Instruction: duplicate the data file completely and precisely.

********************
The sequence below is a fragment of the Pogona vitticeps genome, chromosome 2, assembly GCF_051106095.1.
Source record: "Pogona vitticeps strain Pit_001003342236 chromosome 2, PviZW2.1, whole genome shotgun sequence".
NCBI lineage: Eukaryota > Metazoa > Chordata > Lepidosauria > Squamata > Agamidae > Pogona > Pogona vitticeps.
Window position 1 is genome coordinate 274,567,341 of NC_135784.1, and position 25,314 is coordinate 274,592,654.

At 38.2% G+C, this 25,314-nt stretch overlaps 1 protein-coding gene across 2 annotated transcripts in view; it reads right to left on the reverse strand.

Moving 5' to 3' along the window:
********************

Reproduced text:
The sequence below is a fragment of the Pogona vitticeps genome, chromosome 2, assembly GCF_051106095.1.
Source record: "Pogona vitticeps strain Pit_001003342236 chromosome 2, PviZW2.1, whole genome shotgun sequence".
NCBI lineage: Eukaryota > Metazoa > Chordata > Lepidosauria > Squamata > Agamidae > Pogona > Pogona vitticeps.
Window position 1 is genome coordinate 274,567,341 of NC_135784.1, and position 25,314 is coordinate 274,592,654.

At 38.2% G+C, this 25,314-nt stretch overlaps 1 protein-coding gene across 2 annotated transcripts in view; it reads right to left on the reverse strand.

Moving 5' to 3' along the window: